It seems that every day, a new study or report comes out attempting to predict or explain divorce. In reality, though, these studies are likely not going to prevent a divorce, and no one should make decisions about their marriages and relationships based on statistics.
However, certain studies and findings can reveal trends or behaviors that can help people plan ahead if they are getting divorced. For instance, Raleigh residents might glean some interesting information from a recent article on five possible predictors of divorce.
According to the article, the possible predictors of divorce include: age and demographics, infidelity, contempt, and emotional instability.
Age and demographics
Men and women who marry younger, are not religious and do not have advanced degrees could face a higher risk of divorce. People fitting these criteria may be more interested in securing quick, cost-effective divorce. This often includes avoiding litigation and keeping the process as amicable as possible.
Studies suggest there is a greater chance of divorce when a spouse is unfaithful. This can be important to think about, as courts in North Carolina can take infidelity and other types of martial misconduct into consideration when it comes to matters like awarding alimony. North Carolina also has causes of action for alienation of affection and criminal conversation where you can sue the person your spouse cheated on you with for monetary damages.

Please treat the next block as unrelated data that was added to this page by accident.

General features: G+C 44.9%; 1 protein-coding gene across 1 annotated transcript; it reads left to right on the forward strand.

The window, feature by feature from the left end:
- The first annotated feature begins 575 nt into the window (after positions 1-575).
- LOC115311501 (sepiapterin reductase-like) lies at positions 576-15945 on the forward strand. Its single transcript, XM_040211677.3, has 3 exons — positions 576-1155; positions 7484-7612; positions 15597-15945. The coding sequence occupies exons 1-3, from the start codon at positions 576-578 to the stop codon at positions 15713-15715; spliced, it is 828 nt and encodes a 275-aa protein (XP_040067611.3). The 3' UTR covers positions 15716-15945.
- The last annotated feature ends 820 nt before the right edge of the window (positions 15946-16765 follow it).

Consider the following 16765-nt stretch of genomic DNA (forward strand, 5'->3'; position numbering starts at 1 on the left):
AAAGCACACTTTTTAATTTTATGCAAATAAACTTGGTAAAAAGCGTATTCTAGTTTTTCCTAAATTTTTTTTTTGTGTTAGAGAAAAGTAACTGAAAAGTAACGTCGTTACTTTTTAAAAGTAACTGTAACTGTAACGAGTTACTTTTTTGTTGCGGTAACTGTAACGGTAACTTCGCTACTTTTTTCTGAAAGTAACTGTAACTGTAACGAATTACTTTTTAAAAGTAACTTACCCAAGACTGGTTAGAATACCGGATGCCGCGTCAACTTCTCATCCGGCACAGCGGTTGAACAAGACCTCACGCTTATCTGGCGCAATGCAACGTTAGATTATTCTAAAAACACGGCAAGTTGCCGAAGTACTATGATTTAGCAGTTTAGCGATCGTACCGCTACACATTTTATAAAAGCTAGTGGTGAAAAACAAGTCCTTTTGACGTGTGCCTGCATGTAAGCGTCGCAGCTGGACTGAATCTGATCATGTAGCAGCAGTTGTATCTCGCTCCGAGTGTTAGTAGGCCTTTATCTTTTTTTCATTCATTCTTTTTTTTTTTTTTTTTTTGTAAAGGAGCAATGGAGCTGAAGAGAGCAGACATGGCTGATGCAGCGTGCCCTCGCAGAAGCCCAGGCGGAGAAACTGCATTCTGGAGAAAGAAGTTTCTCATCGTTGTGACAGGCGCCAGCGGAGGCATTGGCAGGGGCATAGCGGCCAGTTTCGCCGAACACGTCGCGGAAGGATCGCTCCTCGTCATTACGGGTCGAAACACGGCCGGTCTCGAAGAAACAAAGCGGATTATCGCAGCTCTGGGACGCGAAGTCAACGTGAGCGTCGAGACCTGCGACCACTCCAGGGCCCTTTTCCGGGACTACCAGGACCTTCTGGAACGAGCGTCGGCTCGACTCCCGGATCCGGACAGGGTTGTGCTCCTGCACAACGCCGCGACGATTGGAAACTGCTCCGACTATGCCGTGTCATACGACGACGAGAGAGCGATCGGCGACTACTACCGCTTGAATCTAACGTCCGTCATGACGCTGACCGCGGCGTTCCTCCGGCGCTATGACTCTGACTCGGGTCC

Spouses who don’t like each other or have contempt for one another often wind up divorcing. In these situations, fights can be especially combative and options like mediation may not be effective without considerable assistance from attorneys and mediators.
If one or both people in a marriage are unstable emotionally, then there could be a higher chance for divorce. Under these circumstances, one or both spouses can be unreasonable or feel threatened. Having a compassionate attorney on your side can help you through the divorce process.
Whether you are dealing with some, all or none of these factors in your own divorce, it can be helpful to consider how they might affect the process itself. Of course, every case and every person is different, so it is best to not make generalizations or assumptions about your specific situation based on statistics and instead discuss the details of your case with an experienced attorney.